November 2010 Therapist Spotlight -- Denise Filley: Let’s Talk Play Therapy

Denise FilleyDenise Filley

November 2010 Therapist Spotlight - Denise Filley: Let’s Talk Play Therapy

How did you get involved in Play Therapy?

I was working with young children in private practice and started to use toys with them as it worked best, then found out there was a whole realm called play therapy. I went to a training, fell more in love with it and never looked back!

Tell me a little about the KC certificate program in play therapy... what all does it entail?

It is a 10 month program that allows practitioners or grad students to be thoroughly trained in play therapy. Our program meets the national standards for becoming a Registered Play Therapist with the Association for Play Therapy. It includes both instructional training and play therapy supervision. Students can attend either Monday night classes or a once-a-month weekend class. We currently offer our program in KC, Omaha, St. Louis and starting next year in Wichita and online.

What are some ways play therapy may need to be adapted for use in providing therapy in the home?

The main adaptation is just to space. You may have to plan to do techniques in smaller spaces or to include more people. All play therapy can be adapted developmentally with no problem.

Are there any contradictions for use of play therapy with home-based family therapy (HBFT)? If so, what are they?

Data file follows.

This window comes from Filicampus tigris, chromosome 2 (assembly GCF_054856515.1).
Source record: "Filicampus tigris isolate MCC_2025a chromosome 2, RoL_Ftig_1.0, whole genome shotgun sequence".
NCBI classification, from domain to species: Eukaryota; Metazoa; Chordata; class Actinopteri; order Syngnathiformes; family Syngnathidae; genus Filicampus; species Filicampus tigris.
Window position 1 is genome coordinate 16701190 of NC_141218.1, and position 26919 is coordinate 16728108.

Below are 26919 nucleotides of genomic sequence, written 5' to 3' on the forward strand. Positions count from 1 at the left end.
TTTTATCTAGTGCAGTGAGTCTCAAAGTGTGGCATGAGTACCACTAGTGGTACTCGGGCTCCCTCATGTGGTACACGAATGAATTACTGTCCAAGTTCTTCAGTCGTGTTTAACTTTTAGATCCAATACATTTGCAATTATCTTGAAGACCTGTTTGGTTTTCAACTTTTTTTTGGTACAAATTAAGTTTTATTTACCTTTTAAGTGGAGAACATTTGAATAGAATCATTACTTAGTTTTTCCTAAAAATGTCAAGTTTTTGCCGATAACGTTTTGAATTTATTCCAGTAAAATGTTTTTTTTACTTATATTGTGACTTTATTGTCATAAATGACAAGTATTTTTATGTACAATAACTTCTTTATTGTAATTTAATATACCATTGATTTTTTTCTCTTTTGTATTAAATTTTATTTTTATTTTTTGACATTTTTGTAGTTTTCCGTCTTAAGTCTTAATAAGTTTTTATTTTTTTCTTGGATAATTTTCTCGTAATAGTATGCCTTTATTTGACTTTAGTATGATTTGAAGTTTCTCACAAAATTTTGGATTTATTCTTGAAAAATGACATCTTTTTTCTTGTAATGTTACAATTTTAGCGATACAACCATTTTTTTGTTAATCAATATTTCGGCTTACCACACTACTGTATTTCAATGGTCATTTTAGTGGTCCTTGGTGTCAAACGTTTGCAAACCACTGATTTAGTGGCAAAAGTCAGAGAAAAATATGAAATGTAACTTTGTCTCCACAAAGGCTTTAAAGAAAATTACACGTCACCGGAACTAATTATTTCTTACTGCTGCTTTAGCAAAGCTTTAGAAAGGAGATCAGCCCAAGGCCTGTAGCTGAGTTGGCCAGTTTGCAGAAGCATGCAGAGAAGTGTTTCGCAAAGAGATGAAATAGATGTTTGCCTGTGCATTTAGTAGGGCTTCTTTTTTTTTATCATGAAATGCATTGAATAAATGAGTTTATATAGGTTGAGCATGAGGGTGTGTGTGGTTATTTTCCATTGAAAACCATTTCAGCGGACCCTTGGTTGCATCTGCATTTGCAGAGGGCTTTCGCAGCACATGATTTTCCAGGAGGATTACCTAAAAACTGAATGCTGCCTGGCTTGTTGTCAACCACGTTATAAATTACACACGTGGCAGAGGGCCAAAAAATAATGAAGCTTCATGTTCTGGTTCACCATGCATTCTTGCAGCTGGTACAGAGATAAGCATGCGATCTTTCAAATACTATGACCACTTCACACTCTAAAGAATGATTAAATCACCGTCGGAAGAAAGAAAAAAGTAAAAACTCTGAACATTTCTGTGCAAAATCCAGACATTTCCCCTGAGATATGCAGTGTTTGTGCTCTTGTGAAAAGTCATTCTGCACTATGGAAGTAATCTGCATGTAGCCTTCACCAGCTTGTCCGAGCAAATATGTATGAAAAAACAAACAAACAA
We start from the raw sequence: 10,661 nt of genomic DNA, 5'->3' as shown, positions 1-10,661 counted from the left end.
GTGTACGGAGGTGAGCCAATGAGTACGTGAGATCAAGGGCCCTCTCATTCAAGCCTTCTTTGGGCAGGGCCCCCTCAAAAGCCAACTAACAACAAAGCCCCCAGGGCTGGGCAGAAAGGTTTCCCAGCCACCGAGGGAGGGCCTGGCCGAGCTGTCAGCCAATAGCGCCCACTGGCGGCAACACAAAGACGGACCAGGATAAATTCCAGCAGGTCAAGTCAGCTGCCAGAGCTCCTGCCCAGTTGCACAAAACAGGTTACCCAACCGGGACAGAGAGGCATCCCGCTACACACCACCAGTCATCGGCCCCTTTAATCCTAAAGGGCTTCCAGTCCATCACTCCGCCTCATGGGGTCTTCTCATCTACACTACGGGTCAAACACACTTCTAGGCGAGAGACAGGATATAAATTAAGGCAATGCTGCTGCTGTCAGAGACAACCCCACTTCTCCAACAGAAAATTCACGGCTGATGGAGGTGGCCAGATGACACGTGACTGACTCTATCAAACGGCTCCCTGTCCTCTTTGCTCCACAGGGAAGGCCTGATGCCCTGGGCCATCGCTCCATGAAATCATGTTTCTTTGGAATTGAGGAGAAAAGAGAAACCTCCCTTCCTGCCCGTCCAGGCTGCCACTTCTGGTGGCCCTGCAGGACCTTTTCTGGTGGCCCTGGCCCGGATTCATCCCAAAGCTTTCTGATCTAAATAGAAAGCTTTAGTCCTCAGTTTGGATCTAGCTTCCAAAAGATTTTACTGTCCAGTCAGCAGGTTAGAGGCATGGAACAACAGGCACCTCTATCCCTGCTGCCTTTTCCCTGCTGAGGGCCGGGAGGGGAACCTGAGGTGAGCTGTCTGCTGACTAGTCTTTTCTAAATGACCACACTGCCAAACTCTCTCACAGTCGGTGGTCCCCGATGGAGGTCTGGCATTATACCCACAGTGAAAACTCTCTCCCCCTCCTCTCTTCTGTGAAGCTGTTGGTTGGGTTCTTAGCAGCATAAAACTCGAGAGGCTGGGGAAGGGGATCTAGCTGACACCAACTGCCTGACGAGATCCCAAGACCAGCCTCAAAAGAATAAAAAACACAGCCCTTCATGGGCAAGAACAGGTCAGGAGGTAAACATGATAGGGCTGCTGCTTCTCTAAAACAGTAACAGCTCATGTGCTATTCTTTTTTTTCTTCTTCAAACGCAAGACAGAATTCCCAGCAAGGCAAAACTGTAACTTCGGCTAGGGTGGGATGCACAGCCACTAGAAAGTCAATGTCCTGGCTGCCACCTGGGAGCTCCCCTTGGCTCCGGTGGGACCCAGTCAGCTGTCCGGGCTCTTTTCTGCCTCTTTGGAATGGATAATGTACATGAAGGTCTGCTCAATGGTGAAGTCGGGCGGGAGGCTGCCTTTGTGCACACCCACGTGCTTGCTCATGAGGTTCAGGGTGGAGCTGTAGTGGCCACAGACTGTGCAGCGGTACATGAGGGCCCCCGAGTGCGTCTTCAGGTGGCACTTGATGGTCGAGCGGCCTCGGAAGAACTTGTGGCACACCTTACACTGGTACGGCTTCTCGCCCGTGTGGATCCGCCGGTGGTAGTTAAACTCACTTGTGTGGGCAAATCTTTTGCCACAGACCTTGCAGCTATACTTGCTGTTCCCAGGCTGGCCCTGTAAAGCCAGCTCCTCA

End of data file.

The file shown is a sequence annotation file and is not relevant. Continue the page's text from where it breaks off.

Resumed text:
I don’t see any at all, as long as the clinician is training thoroughly in play therapy.

What advice would you give people first starting out in play therapy?

Be creative and flexible. Start by finding your theory approach and the play therapy will fall into place easily.

What advice would you give people who are advanced play therapists?

Never stop learning. Attend national conferences and local ones, too, to keep your skills up to date and to keep up with current evidence based treatments.

What are some new play therapy techniques being developed now?

Right now the push is for evidence based treatment, so there is a huge correlation between CBT and play therapy being developed as well as work with attachment and Autism spectrum clients.

Are you working on any new play therapy techniques... If so, what are they?

Yes, always! But I don’t like to divulge until I “reveal” them...many of mine have to do with attachment and CBT based work. Come to a workshop and find out!

What techniques do you find are most used in play therapy?

There is no one answer; it depends on your theory approach. For HBFT I would think that either attachment focused work or developmentally adjusted techniques would be most important.

What are your favorite techniques to use?

I really like Theraplay for attachment work and it is easy to do in home and to teach to parents/caregivers. I also enjoy some directive work that is adaptable developmentally.

Is there anything else you feel may be important to know for people wishing to learn more about play therapy?

It is important to be thoroughly trained. One or two workshops do not make one ethically trained to do play therapy.

What would be the top 5 play therapy books you would recommend?

  • Childs First Book about Play Therapy
  • Dibs In Search of Self
  • The Art of the Relationship
  • -Reaching Children through Play Therapy
  • Theraplay

What would be the top 5 play therapy links you would recommend?

What play therapy resources would best address use of play therapy in HBFT?

  • Theraplay (Jernberg)
  • Cognitive Behavioral Play Therapy (Drewes)
  • Family Play Therapy (Gil)